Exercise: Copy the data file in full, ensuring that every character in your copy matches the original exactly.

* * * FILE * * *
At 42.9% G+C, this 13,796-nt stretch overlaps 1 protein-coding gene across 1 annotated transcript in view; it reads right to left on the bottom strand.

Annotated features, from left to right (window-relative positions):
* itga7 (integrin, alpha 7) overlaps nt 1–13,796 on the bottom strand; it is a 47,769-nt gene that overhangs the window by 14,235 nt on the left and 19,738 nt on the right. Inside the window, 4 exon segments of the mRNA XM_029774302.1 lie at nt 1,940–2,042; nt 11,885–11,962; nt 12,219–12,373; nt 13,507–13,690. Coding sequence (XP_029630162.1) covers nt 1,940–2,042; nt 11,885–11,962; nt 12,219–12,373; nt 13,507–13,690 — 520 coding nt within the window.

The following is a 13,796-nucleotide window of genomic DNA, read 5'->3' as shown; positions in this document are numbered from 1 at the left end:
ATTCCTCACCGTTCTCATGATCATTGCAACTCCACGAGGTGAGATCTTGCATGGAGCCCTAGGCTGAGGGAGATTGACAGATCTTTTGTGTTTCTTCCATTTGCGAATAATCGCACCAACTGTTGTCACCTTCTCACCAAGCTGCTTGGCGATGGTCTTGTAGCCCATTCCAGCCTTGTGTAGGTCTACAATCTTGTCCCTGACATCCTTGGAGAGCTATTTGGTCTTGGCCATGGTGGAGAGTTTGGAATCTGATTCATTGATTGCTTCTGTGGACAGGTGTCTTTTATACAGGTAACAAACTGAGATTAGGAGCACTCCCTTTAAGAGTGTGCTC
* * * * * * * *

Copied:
At 42.9% G+C, this 13,796-nt stretch overlaps 1 protein-coding gene across 1 annotated transcript in view; it reads right to left on the bottom strand.

Annotated features, from left to right (window-relative positions):
* itga7 (integrin, alpha 7) overlaps nt 1–13,796 on the bottom strand; it is a 47,769-nt gene that overhangs the window by 14,235 nt on the left and 19,738 nt on the right. Inside the window, 4 exon segments of the mRNA XM_029774302.1 lie at nt 1,940–2,042; nt 11,885–11,962; nt 12,219–12,373; nt 13,507–13,690. Coding sequence (XP_029630162.1) covers nt 1,940–2,042; nt 11,885–11,962; nt 12,219–12,373; nt 13,507–13,690 — 520 coding nt within the window.

The following is a 13,796-nucleotide window of genomic DNA, read 5'->3' as shown; positions in this document are numbered from 1 at the left end:
ATTCCTCACCGTTCTCATGATCATTGCAACTCCACGAGGTGAGATCTTGCATGGAGCCCTAGGCTGAGGGAGATTGACAGATCTTTTGTGTTTCTTCCATTTGCGAATAATCGCACCAACTGTTGTCACCTTCTCACCAAGCTGCTTGGCGATGGTCTTGTAGCCCATTCCAGCCTTGTGTAGGTCTACAATCTTGTCCCTGACATCCTTGGAGAGCTATTTGGTCTTGGCCATGGTGGAGAGTTTGGAATCTGATTCATTGATTGCTTCTGTGGACAGGTGTCTTTTATACAGGTAACAAACTGAGATTAGGAGCACTCCCTTTAAGAGTGTGCTC